Arizona Republic from Phoenix, Arizona on February 18, 1941 · Page 2
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Arizona Republic from Phoenix, Arizona · Page 2

Phoenix, Arizona
Issue Date:
Tuesday, February 18, 1941
Page 2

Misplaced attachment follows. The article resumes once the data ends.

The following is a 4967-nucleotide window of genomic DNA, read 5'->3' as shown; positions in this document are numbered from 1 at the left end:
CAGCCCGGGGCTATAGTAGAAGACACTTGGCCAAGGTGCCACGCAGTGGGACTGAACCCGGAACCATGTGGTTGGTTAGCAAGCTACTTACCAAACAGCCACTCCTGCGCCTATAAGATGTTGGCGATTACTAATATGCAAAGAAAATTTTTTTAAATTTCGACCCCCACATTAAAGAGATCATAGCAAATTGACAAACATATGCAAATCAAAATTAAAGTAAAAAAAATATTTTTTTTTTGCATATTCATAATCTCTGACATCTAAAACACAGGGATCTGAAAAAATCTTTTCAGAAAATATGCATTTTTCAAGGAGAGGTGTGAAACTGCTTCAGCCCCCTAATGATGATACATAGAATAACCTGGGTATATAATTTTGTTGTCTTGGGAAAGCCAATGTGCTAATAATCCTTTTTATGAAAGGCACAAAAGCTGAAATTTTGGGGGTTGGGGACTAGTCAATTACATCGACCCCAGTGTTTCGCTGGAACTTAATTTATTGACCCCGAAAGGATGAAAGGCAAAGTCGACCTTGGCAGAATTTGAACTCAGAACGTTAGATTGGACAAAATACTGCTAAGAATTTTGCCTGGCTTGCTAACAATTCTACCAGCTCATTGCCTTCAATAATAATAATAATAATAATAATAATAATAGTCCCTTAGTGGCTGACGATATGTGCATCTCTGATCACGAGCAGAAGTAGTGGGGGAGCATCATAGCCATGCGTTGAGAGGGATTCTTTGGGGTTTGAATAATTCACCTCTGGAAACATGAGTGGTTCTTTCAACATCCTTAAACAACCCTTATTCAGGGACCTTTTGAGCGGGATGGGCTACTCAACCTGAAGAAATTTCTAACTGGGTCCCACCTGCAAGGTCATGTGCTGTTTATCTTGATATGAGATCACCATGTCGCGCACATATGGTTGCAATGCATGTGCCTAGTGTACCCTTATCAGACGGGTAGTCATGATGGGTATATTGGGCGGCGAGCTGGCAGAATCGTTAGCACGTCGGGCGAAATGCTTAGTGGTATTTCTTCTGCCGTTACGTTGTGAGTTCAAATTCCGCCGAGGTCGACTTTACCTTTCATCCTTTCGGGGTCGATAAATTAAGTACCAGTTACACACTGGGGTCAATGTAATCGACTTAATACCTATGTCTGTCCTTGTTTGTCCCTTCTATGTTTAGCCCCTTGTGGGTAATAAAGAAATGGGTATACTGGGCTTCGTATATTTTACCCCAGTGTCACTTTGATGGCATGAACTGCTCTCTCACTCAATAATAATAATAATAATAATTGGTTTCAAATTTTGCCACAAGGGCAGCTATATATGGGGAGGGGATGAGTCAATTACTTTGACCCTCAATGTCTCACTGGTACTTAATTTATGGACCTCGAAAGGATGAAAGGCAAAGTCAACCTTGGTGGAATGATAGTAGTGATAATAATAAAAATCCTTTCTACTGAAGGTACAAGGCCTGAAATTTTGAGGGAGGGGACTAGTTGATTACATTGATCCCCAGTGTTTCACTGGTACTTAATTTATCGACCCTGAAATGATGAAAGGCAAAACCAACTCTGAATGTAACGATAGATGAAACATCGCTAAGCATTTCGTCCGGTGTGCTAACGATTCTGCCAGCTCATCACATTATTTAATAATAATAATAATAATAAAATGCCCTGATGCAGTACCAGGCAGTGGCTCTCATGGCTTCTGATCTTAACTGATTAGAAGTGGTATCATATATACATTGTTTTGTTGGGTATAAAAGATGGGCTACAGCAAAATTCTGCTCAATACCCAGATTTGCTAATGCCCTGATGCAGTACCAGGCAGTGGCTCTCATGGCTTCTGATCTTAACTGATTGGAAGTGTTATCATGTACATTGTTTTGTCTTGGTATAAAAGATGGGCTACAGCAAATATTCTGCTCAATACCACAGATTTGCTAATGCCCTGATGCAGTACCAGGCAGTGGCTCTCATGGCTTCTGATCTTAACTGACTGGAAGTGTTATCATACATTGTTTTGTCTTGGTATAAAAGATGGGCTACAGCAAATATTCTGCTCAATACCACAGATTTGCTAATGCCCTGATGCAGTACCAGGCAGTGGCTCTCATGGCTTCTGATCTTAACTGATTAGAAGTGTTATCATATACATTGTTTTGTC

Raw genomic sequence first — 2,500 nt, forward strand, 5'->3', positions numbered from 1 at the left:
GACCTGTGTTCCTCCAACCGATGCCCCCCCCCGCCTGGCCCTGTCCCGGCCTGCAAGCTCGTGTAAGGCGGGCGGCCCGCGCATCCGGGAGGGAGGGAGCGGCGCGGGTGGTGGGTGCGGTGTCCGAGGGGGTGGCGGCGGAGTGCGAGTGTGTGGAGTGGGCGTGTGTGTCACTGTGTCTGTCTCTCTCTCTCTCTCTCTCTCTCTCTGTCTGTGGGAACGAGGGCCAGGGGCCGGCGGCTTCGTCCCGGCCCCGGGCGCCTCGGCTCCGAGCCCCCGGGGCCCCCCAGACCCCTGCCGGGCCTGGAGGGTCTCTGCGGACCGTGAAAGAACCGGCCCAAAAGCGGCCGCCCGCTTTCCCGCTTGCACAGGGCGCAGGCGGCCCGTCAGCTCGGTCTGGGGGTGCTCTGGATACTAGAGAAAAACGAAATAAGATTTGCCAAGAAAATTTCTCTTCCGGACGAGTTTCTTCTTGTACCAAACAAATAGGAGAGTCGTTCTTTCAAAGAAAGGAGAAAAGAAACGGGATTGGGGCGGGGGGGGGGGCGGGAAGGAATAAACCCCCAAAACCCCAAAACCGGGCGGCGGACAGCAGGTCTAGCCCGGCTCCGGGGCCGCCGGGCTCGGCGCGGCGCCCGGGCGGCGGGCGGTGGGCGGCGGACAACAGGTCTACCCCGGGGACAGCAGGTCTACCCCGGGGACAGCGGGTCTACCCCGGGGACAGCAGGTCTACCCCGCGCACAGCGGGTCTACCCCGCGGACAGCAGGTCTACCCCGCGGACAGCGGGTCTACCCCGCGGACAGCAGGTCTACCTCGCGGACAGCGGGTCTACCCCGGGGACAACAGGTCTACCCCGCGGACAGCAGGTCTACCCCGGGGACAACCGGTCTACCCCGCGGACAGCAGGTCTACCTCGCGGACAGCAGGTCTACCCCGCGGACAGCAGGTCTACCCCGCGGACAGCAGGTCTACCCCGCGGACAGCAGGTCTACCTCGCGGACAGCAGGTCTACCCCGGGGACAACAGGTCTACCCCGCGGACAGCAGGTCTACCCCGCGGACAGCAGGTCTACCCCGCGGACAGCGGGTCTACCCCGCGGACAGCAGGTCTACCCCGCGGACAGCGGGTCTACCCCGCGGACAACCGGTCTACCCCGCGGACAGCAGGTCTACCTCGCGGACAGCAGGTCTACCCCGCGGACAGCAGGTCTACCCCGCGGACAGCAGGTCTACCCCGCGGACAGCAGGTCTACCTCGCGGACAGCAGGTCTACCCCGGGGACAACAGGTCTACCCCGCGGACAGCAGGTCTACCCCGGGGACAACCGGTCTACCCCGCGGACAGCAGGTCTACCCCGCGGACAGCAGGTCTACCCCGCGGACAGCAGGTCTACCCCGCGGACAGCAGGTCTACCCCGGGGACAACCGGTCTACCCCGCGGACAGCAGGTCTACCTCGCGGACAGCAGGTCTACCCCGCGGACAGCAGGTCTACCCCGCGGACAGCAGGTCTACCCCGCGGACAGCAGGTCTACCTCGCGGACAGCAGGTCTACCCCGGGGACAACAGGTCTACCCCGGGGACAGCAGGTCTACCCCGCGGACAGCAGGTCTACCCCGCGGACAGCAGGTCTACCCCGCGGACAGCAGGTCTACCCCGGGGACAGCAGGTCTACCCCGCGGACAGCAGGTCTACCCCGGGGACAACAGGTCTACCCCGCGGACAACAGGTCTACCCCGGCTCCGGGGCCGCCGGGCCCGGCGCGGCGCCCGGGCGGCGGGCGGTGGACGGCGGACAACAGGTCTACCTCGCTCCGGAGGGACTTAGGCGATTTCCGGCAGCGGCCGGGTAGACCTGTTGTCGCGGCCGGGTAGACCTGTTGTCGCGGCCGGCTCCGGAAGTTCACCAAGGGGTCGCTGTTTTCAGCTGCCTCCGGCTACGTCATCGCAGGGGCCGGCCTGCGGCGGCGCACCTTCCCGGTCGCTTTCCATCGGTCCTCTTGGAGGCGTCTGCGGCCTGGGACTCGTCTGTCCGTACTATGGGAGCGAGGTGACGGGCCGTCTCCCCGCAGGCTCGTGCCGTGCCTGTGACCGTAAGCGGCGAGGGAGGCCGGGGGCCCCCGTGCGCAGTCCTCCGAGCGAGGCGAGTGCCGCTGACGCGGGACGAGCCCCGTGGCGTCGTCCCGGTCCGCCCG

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Page Two Gg= = Cocky Slayer Is Given Death NEW YORK, Feb. 17—(INS)—| Stanley Cole, convicted murderer, i swaggered confidently into court I far sentence today, ""ic jury that found him guilty of killing Mrs. Hannah Downing, 70-year-old shoelace peddler, had recommended mercy. Usually, that recommendation means life imprisonent—and so Gole was in a hard-boiled mood as he faced Judge James G. Wallace in general sessions. "Have you anything to say before sent'encc is passed?" asked Judge Wallace. "Nothing."' snarled Cole confidently—"nothing at all, to you." One moment later Judge Wal- Jsce sentenced him to die in the electric chair next month. ••: Cole, his facn blanching:, •"Tieard Judge Wallace explain • ; .the statute permitting jury . jecommendatjons doc* not ruiake acceptance of the recom- -- mendation mandatory upon the court. The law says merely that the judge "may" impose a life sentence. Cole was led from the court, bound for a death cell in Sing Sing. Arizona Republic, Phoenix, Tuesday Morning, February 18,1941 Noted U. S. Business Head To Speak Here On Defense He was convicted of beating the aged sidewalk merchant to death when she tore a mask from his face during an attempted robbery- In sentencing Cole, Judge Wallace cited his lengthy criminal record and described him as "cold, ruthless and cunning." County Dry Unit Organized Members of the Arizona Temperance Federation, meeting in the First Fundamental Baptist Church yesterday, decided to set up a Maricopa county unit to hold meetings at more frequent intervals than the state organization. Officers selected for the Maricopa group are U. C. Fattebert, president; Harold F. Lucas, vice-president, and Mrs. M. Conan, secretary- A disciple of the principles of the American system of free enterprise, Henning W. Prentis, jr., Pitts- bur»h, Pa., chairman of the board of the National Association of Manufacturers, will address Dude Wranglers and specially invited guests at a "breakfast" at noon today at the Valley Field Riding and Polo Club. As president of the manufacturers' association last year, Mr. Prentis led businessmen the recruiting of The Mobilization- HENNING \V. PRENTIS, JR. Police Arrest Woman Author WASHINGTON, Feb. 17—<AP)— Capitol police arrested Mrs. Elizabeth Dilling of Chicago, author of 'The Red Network," on a charge o disorderly conduct today when sh participated in a demonstration with a score of other women out side the senate chamber at the opening of lend bill. Chesley W. debate on the lease J u r n e y, senate treasurer. Yesterday's meeting, outside of the new organization setup, was devoted to a discussion of drunk driving. ~"I hold the State of Arizona as being an accessory to the crime because its officials permit such conditions to exist as contribute to drunk driving," Charles R. Osborn said. • Others who spoke on the evils of drunk driving were the Rev. O. R. Weed, Riley W. Gear}', Mrs. I. C. H. Fitch, Charles Shipp, "' " Sames and the Rev. H. J. Vander _ _ Linden, pastor of the host church. The Rev. W. J. Gordon, president, presided. sergeant at arms, said she postec 55 collateral and was released. H added that members of the capito police force would appear in cour to testify at a hearing on th charge, probably tomorrow. Miss Jean Lundgren of Chicago Mrs. Dilling's secretary, accom panied her to a near-by city police station but was not held and no charge was placed against her. Mrs. Dilling told reporters tha she had brought 300 women. 100 of them from Chicago, to Washington to protest passage of the British aid bill. She said she was one of a group which gathered outside the senate chamber at noon, calling "We want Pepper" (Senator Pepper of Florida is a leading advocate of aid for Britain). The women, she declared had sent in a card to Pepper, asking for an interview, and were refused. She represented, she added, "the mothers' crusade to defeat bil" 1776." After she was arrested police permitted other members of the ?roup who had admission cards to take their place in the line of visitors seeking seats in the crowded senate galleries. Those without cards were ordered to leave. for Understanding of Private Enterprise" sponsored by the association. i Subject of his address today will ibe "The Foundation of National ! Defense". 1 Attendance at the "breakfast will he restricted to Dude Wranglers and invited guests. H. M. Fennemore, only "member" of the Dude Wrang- • lers—all the others in the organization are "presidents"— will open the meeting, for which Clarence Budinirton Holland will he toastniaster. James G. McNary, Arizona state director for the manufacturers' association, will introduce Mr. Pren- Mr. Prentis is described by Walter D. Fuller, currently president of the manufacturers' association, as "one of the most eloquent and gifted leaders of American industry today". A native of St. Louis, Mo., Mr. Prentis received his bachelor of arts degree from the University of Missouri in 1903, later, in 1907, taking a master of arts degree at the University of Cincinnati. From 1903 to 1905" he was secretary to the president of the University of Missouri, and held a like post at the University of Cincinnati from 1905 to 1907. In March. 1907, he became assistant to the manager of the insulation division of the Armstrong Cork Company. He has been with the Armstrong company ever since, heading the advertising division, later general sales manager of the floor division; elected to the board of directors in 1926, elected president in 1934. Mr. Prentis believes a corporation has a personality just as has an individual. He Ion? has advocated, on the part of businessmen, willing assumption of responsibilities. He is a Phi Beta Kappa, holds two honorary doctor of law de- 7rees and maintains membership n the American Academy of Political and Social Science. The Dude Wranglers numbers 37 persons. Disease Victim Travels In 'Lung' DENVER, Feb. 17-KAP)—C. F. Humphrey Saunders, 33 years old, infantile paralysis patient, rode 75 miles today in a massive iron lung aboard a big canvas-covered truck. A gasoline-powered generator kept the respirator operating during the trip and Saunders was safely moved into Children's Hospital with only one minute of artificial breathing aid lost. Saunders, who has been in the iron lung since September 13, was transferred from Beth-El Hospital at Colorado Springs to Children's Hospital for specialized hydrotherapy treatment which doctors believe will improve his recovery chances. A window casing was torn out of the Colorado Springs Hospital to move the respirator on the truck. Saunders. Colorado Springs super- Champion Fat Steer f Awards Determined •1'. TUCSON, Feb. 17— (AP)—Cham- Chief 18th, Rancho Sacatal; third, aion fat steers were acclaimed and the parade of bulls begun before Judge W. L. Blizzard today at the seventh annual Tucson Livestock Show. Champion bulls in the halter Classes will be determined tomorrow. "Columbian Special," an entry of the Columbian ranch, Blanca, Colo., was named champion fat steer. "George," entry of Irl Lunt, Euncan, won the champion junior Steer prize and also first in Arizona Jr-H Club steers. "Stinky Martin," entered by W. Peter Van Liere, Liberty, was first in the Arizona fat steer class. "Lois," entry of Ed Hauser, Glendale, won first in Arizona 4-H Club heifer class. ."- Judge Blizzard awarded the following ribbons in the halter bull classes: ~ Bulls calved May 1, 1937, to April 1, 1938: First, Bonitas Hazford, Long Meadow ranch, Prescott; second, LS Publican Domino 10th, Black and Largent, Granbury, Tex.; third, RS Chief Domino 9th, Rancho Eacatal, Paul Spur, Ariz. . Bulls calved January 1, 1939, to April 30, 1939: First, Larry Domino 141st, Long Meadow ranch; second, MF Oregon Superior, Midvale Farms Company, Tucson; third, Chieftain Mixer 4th, N. E. Clark, :: Bulls calved May 1, 1939, to August 31, 1939; First Master-man jr. X>-38, Dean ranch, Fort Worth, Tex.; second. Double's Mixer 4th, White Mountain Hereford ranch, Epringerville; third, T Rupert Tone 7th 931, Dean ranch, Fort Worth, Tex. : Bulls calved September 1, 1939, to December 31. 1939: First. Real Dandy Domino 4 SQ, White Mountain Hereford ranch; second, White Mountain Superior 10th, White Mountain Hereford ranch; third, Master Publican Domino Slack and Largent. 14th, - Bulls calved January 1, 1940, to April 30, 1940: First, Dean Prince IDomina 3rd, Dean ranch, Fort Worth; second, White Mountain Onward 5th, White Mountain Hereford ranch; third, Real Dominant, llth, White ranch. Mountain Hereford Bulls calved after May 1, 1940: First, Bonitas Hazford 3rd, Long Meadow ranch: second, RS Apache DJ Royal Flash Heir, Dave Jeffcoat, Patagonia. Three' bulls owned by exhibitor: First, White Mountain Hereford ranch; second, Dean ranch; third Long Meadow ranch. Two bulls bred and owned by exhibitor: First, Dean ranch; second, White Mountain Hereford ranch; third. Black and Largent. Heifers calved May 1, 1938, to December 31. 1938: First, Lady Domino S 4th, Black and Largent. (No other prizes.) Heifers calved January 1, 1939, to April 30, 1939: First, RS Belle Heiress 16th. Rancho Sacatal; second, Bonita Zato 2nd, Long Meadow ranch; third, Princess Anna X33, Dean ranch. Heifers calved May 1, 1939, to August 31, 1939: First, Flashette 6th D39, Dean ranch; second. Miss Adv. Domino 110th, White Mountain Hereford ranch; third. Miss Publican Domino llth, Black and Sargent- Heifers calved September 1,1939. to December 31. 1939: First, White Mountain Victoria 4th, White Mountain Hereford ranch; second, Miss Publican Domino, Dean ranch. (No third.) Heifers calved January 1,1940, to April 30, 1940: First, Miss Publican Domino 19th. Black and Largent; second, Master!ine D-66, Dean ranch; third, LM Aussie Tone, Long Meadom ranch. Heifers calved after May 1, 1940: First, Miss Bright Misc. Tom Watson, Phoenix; second. White Mountain S Maid 15th, White Mountain Heref9rd ranch; third, RS Belle Superior, 5th, Rancho Sacatal. Bicyclist's Death Held Unavoidable A coroner's jury yesterday termed the death of Ardee Moore 13 years old, colored, killed when struck by an automobile Friday, an unavoidable accident and exonerated the motorist. Pat Holden 19 506 North 12th street. ' ' Holden said a bicycle ridden by the boy, son of Mr. and Mrs. Henry Moore, 1803 East Grant street,' turned suddenly in front of his car near 16th and Grant streets Harry E. Westfall, coroner, called the inquest. Officers Seize Gun, Narcotic SAN'FRANCISCO Feb. 17—(AP) Paul Madden, head of the state narcotics division, said today that two pistols and a German-made sub-machine gun were found in a resort in Sebastopol during a raid in which a quantity of opium was seized and two Chinese arrested. Madden said his men also found 110 rounds of ammunition for the machine gun. He asked the Federal Bureau of Investigation to investigate the case and try to learn how the machine gun was acquired. The two Chinese arrested gave their names as Wah Jay, 52 years old, and Jay Fun Chung. 52. They were accused in Sebastopol justice court of violating the state narcotics law. SENTENCE SERMONS By THE REV. BOY L. S»m» No Mon Is Poor— —So long as his own son believes —whoTtores his mind with great thoughts. , f —Who has made friends of great thinkers. . , —Who has declared his independence of riches. —Who can go to sleep with a clear conscience. . —Who can face his days worK with real courage. —Who can find cause for laughter in his day's work. intendent of parks, was placed in a smaller orthopedic respirator while firemen accomplished that task. A squad of firemen rode in the truck ready to operate the respirator by hand if the gas-motored generator should fail. Physicians said Saunders withstood the journey in good strength Of Will Pay Visit Vincent E. Schoeck, Cincinnati, O., national commander, Disabled American Veterans of the World War, will pay an official visit to the local DAV post Thursday, February 27, Virgil King, commander, announced yesterday. Mr. Schoeck is visiting DAV units in the Western states during a tour by which he is covering a considerable portion of the United States. He' will be entertained on the night of his visit here at a dinner in the Veterans of Foreign Wars Hall. Also a guest at that occasion will be James Hill, Phoenix, state DAV commander. A meeting of the local DAV chapter scheduled for tonight has been postponed to coincide with the national commander's visit here, Mr. King announced. Vocations, personality, etiquette, sports and world affairs were suggested as topics for student room forums planned at North Phoenix High School. , ,, Home rooms wishing to hold one of these discussions were asked yesterday to fill out a blank, giving Old PIANOS We need old plaiwu. The reason for this It that the demand for practice pianos l» steadily Increasing and we have disposed of most of the pianos traded In on our holiday soles. We have two propositions to offer: We trill appraise your old piano and will pay you the cash value. OR, make DOI'BLK the allowance to apply on a modern piano now or at some future time, irlvln? von a Letter of Credit, good on a Plan* to be delivered ANYWHEBK In the United States. We handle old pianos In trade as a courtesy, and fix them up and sell them for you at our own expense. What! - No Piano? REDEWILI/SS—222 W. WASH., PHOENIX Teleph suggested topics, the home adviser's signature and the the adviser interested the discussion. Miss Jewell Mitchell of forum arrangements. i, in ch ^ . ^« American beer creasin Nether lencan beer in cans f. t, in f J n T P9Pu'arity in ,* erlands Indies. ** Good equipment ma a good farmer bett PHOENIX Ruling Is Given In Music Suit MILWAUKEE, Feb. 17— (AP)— Federal Judge F. Ryan Duffy ruled today that all defendants must appear in person if the government's antitrust action against the American Society of Composers, Authors and Publishers goes to trial March j 5 as scheduled. j If, however. ASCAP signs a consent decree agreeing to cease prac- ices about which the government las complained, defendants I , hen may be represented orneys, Judge Duffy advised B. J. ustin orney. . . Husting, United States district at- HOT KAPS and glassine cover papers for early crops. W.MVII N/W FREE PARKING NEXT DOOR THE SMOKE OF SLOWER-BURNING CAMELS GIVES YOU EXTRA' MILDNESS, EXTRA COOLNESS, EXTRA FLAVOR AND IT'S SWELL TO GET THAT EXTRA MILDNESS IN A SMOKE AS TASTY AS A CAMEL. THERE'S NOTHING LIKE A CAMEL FOR FLAVOR AMERICA'S No. 1 SKIER. DICK DURRANCE LESS NICOTINE than the average of the 4 other larsest-seUinsr cigarettes tested—less «ny of them-according to independent •dentific tests of the «moke itself. There's nothing whe* the appet^ more than the tantalizing «^« p ol br Q oiIer _ no thing chops as they sizzle on — -y d eat- that surpasses thern f ff_?°,,. n nn B how they are in the chops is come *to lire. ^^ B»4» LOIN LAMB CHOPS lb .33 e 19' Small cuts PORK CHOPS E S. w~» .ilk—'" » f* ""' T.nd.r. Mcy, flavorful iv.ryiim. or STEAKS SLICED BACON 17 C FRESH FISH SHORTENING Keen Mb. carton COUNTRY SAUSAGE lb CHEESE 23' Sea Bass, sliced Halibut, lb. sliced EVERY PURCHASE IS A BARGAIN AT SAFEWAY! 1,700 ITEMS PRICED LOW EVERY DAY Prices in this ad are effective TUESDAY & WEDNESDAY Feb. 18, 19 at your local Safeway in Phoenix, Tempe, Mesa and Slendale. SOME REAL BUDGET BALANCERS Edwards, a blend of the world's finest coffees, 1-Ib. matched flavor can Red sour pitted . for luscious pies Your choice of Borden's, Cherub or Carnation ... COFFEE CHERRIES MILK CORNED BEEF PINTO BEANS BREAD COFFEE •- Airway ..-. full bodied, rich,'mellow flavor... 'grouncTat time Mb. 1 Oc O ?Cc _ of purchase . • -pkg. I •» .. w Ibs.w9 Canterbury Tea 18* Lbs. ; No.2 cans I tall leans Libby's ... the table-ready meat Square men go for can No. 1, recleaned Julia Lee Wright's It's FRESH, see date on 10 Ibs. 16 oz. wrapper. White, whole wheat. loaf 24 oz. loaf 35* 19* 25' 17' 33' 11' ORANGE PEKOE i/2-LB. Pkg. FLOUR Kitchen Craft top quality... 24 Ib. bag .** e ..bag 30 48 )b. $149 bag I HARVEST BLOSSOM 24 Ib. tf c 48 Ib. bag O9 bag £49' FONTANA Macaroni Noodles, Spaghetti. CANE SUGAR Packed in sanitary cloth bags 10-lb. 4Q C 25-lb. $|22 bag IT bag I Grapefruit Juice A Xo. I I Q _ W cam I9w CANNED FOOD VALUES HOminy ran Camp's ... HOBM Mnz. can !5c Harprr HOUM . . . >'o. I'/i I «j» Bvtlelt halrra can IOC Pears Fruit Cocktail Saatan PeaS Gardentlde 3 r Grtm Giant ... large, tender pea> | >o. VA r cans No. 303 ....can No. 1 * *.can I0c Baby Food 5 25c I4c ,7e No. 2 ant Country Home fancy, whole kernel • HOUSEHOLD SUPPLIES Lux Flakes ....*"£ 9c *yz 2!c Scottowels Toilet Soap ?,r ............ c ^6c Blueing* Kuen 2 rotli l9C MM. jitewart'i oncentrated • 10 ox. If., .tattta I9C Toilet Tissue 23S"i- 4 „,„. 20c MISCELLANEOUS ITEMS Salad Dressing ,*. Caicade, Finn ..... .T.. I4C Quarlt Dirk I* t !*"•<"•• • • • u oi. rlbKIC* mar or dill Sandwich Spread j a . Lunch Box, Fti. . ........ 1 8C jar Qt>. Black Pepper ...^Sc '," 8c SchJUIns'i Dog Food r.M ......... 3 c.n. 25c MARSHMALLOWS £.£, I2c Fluf(-l-ett . . . alwari (resh and fluffy. Gtithrte'i 1-Lh, Batter Spray carton Crisp and Flavorful Ix * Cahln • • T » jaihlimed blend that hai made Lot Cabin a favorite for 90 yean. Baking Powder ... Clabber Girl, 10 01. MUI ...8C "can' ISC Grape Juice «... I4c Qu «,.25c Church's Prunes 8Utttlf . i£ Me Candy Bars ft Gum 3 For I0c Many kind. Caramels ¥,?<£, .......... £M5c CORN MEAL I8c •2£29e MAYONNAISE™. 1 9c«,. 33c Piedmont hlfh quality real mayonnaise. ALL-BRAN "'.'I 0 .'?.'. ...... E? I9c Good to v*t and rood for you* ' Fresh Fruits and Vegetables FRESH PEAS Extra-fancy A good source of Vitamins A, B-l, CandE Ib. CELERY Fancy Utah Type A good source of Vitamin B-l . ....... ...... Ib. ONIONSs^Spanish GRAPEFRUIT Arizona Seedless Tops for Flavor Ib. APPLES Fancy Winesaps A good source of Vitamin C .... CALAVOS JJ %r Ib. A good source of Vitamins A, B-l, C, G 15